A first therapy session isn’t too unlike the first time you’d have a meeting with someone you didn’t know. Though, first meetings aren’t usually timed, charged by the hour, ask that you be vulnerable, and do most of the talking. To have the best experience with your first appointment, your therapist will have a lot of questions for you that you'll need to answer truthfully. But, you can expect that most therapists aren't going to dive right into difficult questions.
Depending on the exact setup of the therapist’s office, you will most likely need to complete a form with questions that will help the therapist to get to know you and why you are reaching out for therapy. This will probably be sent to you prior to your first initial session so your therapist can review and be prepared before you arrive, allowing you both to make the best use of the time during your session.
The first session will be all about easing you in to help you to start feeling comfortable. You can expect to feel pretty surprised at how quickly your guard can come down or what topics are more sensitive than you initially imagined. During that first therapy session, the therapist is going to want to get a good understanding of who you are at a baseline. This could include things like what you do for a living, how your physical health is, and what your goals are.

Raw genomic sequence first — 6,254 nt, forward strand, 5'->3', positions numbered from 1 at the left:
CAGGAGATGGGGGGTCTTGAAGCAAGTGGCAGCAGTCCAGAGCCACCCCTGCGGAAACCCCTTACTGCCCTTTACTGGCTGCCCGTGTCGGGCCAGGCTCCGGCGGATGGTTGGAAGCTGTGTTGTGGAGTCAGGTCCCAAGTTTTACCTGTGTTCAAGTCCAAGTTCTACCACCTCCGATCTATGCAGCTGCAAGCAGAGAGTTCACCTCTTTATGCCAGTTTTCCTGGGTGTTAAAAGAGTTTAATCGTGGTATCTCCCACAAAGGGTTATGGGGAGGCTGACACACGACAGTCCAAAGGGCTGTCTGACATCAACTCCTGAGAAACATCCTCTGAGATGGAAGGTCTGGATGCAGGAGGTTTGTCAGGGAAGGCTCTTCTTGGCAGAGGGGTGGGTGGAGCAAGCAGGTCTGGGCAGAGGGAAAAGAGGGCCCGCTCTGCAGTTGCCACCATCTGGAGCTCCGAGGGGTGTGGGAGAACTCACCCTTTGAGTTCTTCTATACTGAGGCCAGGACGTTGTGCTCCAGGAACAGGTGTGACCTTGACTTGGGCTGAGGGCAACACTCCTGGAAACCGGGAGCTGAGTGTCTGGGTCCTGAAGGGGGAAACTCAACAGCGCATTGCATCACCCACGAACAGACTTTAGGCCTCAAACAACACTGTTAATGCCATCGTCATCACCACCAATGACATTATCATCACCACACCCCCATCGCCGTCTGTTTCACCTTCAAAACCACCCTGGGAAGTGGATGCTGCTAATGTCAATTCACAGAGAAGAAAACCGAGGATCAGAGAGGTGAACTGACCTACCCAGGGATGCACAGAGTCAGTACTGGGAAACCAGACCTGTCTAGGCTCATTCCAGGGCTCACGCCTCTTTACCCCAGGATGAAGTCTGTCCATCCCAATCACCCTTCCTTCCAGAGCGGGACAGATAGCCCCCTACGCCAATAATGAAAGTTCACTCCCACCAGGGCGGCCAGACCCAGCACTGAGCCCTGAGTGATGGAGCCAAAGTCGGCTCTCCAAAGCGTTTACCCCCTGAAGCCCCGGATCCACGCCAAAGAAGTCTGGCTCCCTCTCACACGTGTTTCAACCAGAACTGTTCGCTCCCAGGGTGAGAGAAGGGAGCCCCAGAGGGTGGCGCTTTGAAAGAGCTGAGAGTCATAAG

It might feel fairly superficial, but know that deeper discussion and breakthrough comes with time. The therapist will also discuss with you how the two of you will proceed with counseling sessions and what their plan might look like, as well as give you a chance to ask questions as well.
Remember, that during your first therapy session, and any future sessions, you should feel free to ask your therapist questions. You should know what you can expect from therapy from the very beginning. The whole point of your therapy sessions is to help you.
Now that you feel confident in what you can expect from the process of finding a therapist and therapy sessions itself, use Advekit to get matched with a mental health professional suited for you and your needs!
Alison LaSov, LMFT
Alison LaSov is a Licensed Marriage & Family Therapist with experience treating clients struggling with anxiety and depression. She predominantly focuses on mental health intervention for children and adolescents, particularly those who are in crisis. She has worked within the Los Angeles education system treating students with Individualized Education Plans (IEPs), as well as supervised a non-profit Teen Crisis Hotline out of Cedars-Sinai Hospital. Alison earned her B.A. from UCLA and M.A. from Pepperdine University. She is a native to Los Angeles and co-founder at Advekit.